By John Ensor •
Published: 07 Aug 2023 • 18:57
Image of a person being blown by a very strong wind.
In Finland’s capital, Helsinki’s residents are bracing themselves for the devastating floods, torrential rains, and prolonged heatwaves ushered in by the climate crisis, but is it an over-reaction?
On August 1, Kajsa Rosqvist, who oversees projects at Helsinki’s climate division, spoke to YLE, warning of the need for long-term adaptation to these harsh weather patterns. Her concerns highlight an issue facing the capital city of Finland, writes Helsinki Times, August 7.
‘In addition to combating climate change, it’s necessary to adapt to the new normal. The climate has already changed,’ she said earlier this month.
A plan is in development by Helsinki’s local authorities to address the changing climate, focusing notably on residual storm waters from heavy rain. Rosqvist emphasized the vulnerability of the downtown areas to flooding due to combined pipe systems and extensive asphalt coverage. ‘The greatest flood risk is in downtown areas because the piping capacity doesn’t suffice to control the masses of water.’
The initial phase of the city’s plan to handle excessive rainfall is expected to be completed this autumn. Their storm-water approach advocates for handling the water at its source rather than diverting it elsewhere in the city. According to Rosqvist, natural absorption or slowing the water flow is key to flood prevention.
Rosqvist projects that greenery will be instrumental in averting future floods, considering the expense of updating old pipe systems. With roughly 200,000 trees in parks and 30,000 lining streets, Helsinki appears relatively well-prepared. ‘We’ll need to set aside more space for green structures in zoning,’ she acknowledged.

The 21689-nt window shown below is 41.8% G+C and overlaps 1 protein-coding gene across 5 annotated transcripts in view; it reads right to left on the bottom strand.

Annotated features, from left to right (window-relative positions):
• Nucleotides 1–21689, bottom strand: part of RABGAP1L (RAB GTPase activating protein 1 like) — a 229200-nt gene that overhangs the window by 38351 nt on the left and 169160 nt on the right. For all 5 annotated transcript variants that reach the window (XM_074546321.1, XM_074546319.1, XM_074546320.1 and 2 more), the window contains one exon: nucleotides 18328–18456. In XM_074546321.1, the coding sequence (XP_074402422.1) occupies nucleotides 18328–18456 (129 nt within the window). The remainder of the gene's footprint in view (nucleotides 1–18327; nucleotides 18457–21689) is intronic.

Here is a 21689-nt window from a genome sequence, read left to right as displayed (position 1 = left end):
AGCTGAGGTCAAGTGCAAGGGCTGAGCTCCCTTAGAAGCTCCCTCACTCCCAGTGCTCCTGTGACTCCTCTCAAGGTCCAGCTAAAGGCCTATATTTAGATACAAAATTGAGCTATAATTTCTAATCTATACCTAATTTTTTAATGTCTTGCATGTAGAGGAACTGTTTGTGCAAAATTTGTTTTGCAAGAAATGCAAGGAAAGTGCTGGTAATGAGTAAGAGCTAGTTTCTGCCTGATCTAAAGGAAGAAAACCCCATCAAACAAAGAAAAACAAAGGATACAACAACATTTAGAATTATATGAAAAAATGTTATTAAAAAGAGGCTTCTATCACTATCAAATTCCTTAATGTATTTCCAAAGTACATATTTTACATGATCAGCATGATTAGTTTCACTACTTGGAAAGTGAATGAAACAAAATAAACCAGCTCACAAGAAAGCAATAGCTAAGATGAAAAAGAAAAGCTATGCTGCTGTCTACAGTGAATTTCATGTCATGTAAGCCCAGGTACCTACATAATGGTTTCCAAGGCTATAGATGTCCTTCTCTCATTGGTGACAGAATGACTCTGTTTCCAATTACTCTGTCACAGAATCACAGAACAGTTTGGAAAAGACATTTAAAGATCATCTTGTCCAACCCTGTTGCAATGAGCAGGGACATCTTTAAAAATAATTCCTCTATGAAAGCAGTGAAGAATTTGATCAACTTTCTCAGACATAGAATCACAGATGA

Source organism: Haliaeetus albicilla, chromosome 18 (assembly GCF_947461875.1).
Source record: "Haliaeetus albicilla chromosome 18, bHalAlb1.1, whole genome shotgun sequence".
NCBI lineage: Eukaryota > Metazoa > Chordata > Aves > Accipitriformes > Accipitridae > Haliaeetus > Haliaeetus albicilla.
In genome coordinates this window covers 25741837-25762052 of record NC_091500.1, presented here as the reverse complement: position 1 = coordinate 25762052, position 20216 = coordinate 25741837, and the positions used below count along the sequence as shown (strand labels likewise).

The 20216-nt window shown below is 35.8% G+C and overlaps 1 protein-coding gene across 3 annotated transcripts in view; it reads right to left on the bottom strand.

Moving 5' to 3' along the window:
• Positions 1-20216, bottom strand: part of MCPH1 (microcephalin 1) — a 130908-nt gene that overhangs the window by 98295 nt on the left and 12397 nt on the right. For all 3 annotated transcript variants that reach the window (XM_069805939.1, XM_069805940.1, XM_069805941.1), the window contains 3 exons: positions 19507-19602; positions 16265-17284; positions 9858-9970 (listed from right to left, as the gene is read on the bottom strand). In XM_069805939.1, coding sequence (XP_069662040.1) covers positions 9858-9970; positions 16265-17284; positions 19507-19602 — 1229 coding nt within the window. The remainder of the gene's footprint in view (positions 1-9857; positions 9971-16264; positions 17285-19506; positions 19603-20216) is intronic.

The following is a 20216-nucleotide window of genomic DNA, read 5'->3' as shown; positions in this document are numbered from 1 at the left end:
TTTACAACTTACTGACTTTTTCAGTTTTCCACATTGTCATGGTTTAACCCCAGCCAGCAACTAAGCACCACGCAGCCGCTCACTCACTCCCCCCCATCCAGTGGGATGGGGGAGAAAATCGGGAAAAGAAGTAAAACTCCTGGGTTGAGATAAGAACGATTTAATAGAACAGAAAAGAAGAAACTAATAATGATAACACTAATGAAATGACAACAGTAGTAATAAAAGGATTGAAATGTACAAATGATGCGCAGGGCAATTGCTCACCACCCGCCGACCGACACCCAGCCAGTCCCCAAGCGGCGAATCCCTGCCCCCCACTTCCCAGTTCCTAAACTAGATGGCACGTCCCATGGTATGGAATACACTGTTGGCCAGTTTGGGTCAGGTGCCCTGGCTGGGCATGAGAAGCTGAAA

This autumn, the city will test 17 parking spaces’ conversion to green squares in various neighbourhoods to examine how effective they are in flood prevention. Rosqvist remarked on the difficulties of increasing vegetation due to the restrictions posed by underground infrastructure. ‘At the same time, we know that trees do the best job at absorbing water, delaying the flow of storm waters, provide shade and cool the air through evaporation,’ said Rosqvist.
Greenery is already part of Helsinki’s urban fabric. Examples include the vegetated roof of the urban development division and tram rails lined with grass to aid rainwater absorption.
The climate crisis will test the city’s infrastructure, including hospitals and care homes. Helsinki is assessing the cooling capacities of these buildings during heatwaves. ‘I’d say that we’re in a hurry and need more resources. Luckily discussion on the topic has increased in recent times, and I’m hopeful we can make progress even quite quickly,’ Rosqvist concluded.
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Originally from Doncaster, Yorkshire, John now lives in Galicia, Northern Spain with his wife Nina.
He is passionate about news, music, cycling and animals.
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